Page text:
Cyber Threats And The Growing Complexity Of Cybersecurity

Irvine envisions a future where the cybersecurity industry undergoes significant disruption, with a greater emphasis on data-driven risk management. “The cybersecurity industry is going to be disrupted severely. We start to think about cybersecurity more as a risk and we start to put more data and more dollars and cents around some of these analyses,” she predicted. As the industry matures, Dr. Irvine anticipates a shift towards more transparent and effective cybersecurity solutions, reducing the prevalence of smoke and mirrors in the marketplace. She also claims that “AI and LLM's will take over jobs. There will be automation, and we're going to need to upskill individuals to solve some of these hard problems. It's just a challenge for all of us to figure out how.” Kosmowski also remarked that the industry must remain on top of what will continue to be a definitive risk to organizations, “Over 86% of companies are hybrid and expect to remain hybrid for the foreseeable future, plus we know IT proliferation is continuing to happen at a pace that we have never seen before.”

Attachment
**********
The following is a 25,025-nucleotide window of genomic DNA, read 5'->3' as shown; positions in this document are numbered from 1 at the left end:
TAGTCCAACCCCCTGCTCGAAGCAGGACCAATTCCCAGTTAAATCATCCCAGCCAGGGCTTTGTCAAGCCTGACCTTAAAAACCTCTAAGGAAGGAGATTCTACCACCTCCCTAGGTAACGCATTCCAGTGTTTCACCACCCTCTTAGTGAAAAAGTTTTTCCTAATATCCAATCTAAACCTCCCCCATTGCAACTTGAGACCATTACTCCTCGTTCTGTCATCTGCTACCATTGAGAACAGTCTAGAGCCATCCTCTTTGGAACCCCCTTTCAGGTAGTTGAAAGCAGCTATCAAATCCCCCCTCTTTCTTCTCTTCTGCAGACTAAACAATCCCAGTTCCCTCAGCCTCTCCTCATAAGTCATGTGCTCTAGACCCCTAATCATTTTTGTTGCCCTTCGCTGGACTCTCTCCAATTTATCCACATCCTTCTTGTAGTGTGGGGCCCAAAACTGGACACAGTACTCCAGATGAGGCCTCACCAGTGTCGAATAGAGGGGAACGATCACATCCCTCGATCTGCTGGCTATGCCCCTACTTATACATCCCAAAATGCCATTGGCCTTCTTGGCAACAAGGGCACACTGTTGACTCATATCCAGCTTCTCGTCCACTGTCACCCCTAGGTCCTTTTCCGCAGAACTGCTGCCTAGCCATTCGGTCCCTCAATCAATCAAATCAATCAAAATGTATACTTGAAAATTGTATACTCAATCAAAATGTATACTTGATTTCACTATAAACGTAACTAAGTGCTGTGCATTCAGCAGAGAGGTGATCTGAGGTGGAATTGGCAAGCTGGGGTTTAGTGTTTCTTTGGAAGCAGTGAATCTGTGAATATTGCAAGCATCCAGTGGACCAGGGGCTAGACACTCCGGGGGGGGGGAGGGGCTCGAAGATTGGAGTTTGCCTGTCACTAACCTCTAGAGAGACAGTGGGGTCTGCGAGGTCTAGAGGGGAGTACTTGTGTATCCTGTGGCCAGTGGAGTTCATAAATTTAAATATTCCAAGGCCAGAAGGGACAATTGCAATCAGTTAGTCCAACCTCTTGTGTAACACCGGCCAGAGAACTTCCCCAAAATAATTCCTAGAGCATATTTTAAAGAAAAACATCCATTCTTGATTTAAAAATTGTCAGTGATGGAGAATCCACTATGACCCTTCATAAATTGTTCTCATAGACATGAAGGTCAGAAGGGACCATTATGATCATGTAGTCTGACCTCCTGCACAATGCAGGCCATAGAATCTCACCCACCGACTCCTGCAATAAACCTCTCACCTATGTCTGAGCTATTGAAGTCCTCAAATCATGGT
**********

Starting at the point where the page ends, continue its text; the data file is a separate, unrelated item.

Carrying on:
The blueprint for data center success: Documentation and training

In any data center, knowledge is a priceless asset. Documenting configurations, network topologies, hardware specifications, decommissioning regulations, and other items mentioned above ensures that institutional knowledge is not lost when individuals leave the organization. So, no need to panic once the facility veteran retires, as you’ll already have all the information they have! This information becomes crucial for staff, maintenance personnel, and external consultants to understand every facet of the systems quickly and accurately. It provides a more structured learning path, facilitates a deeper understanding of the data center's infrastructure and operations, and allows facilities to keep up with critical technological advances. By creating a well-documented environment, facilities can rest assured knowing that authorized personnel are adequately trained, and vital knowledge is not lost in the shuffle, contributing to overall operational efficiency and effectiveness, and further mitigating future risks or compliance violations.

Why Knowledge Is Power in the Clash of Big Tech’s AI Titans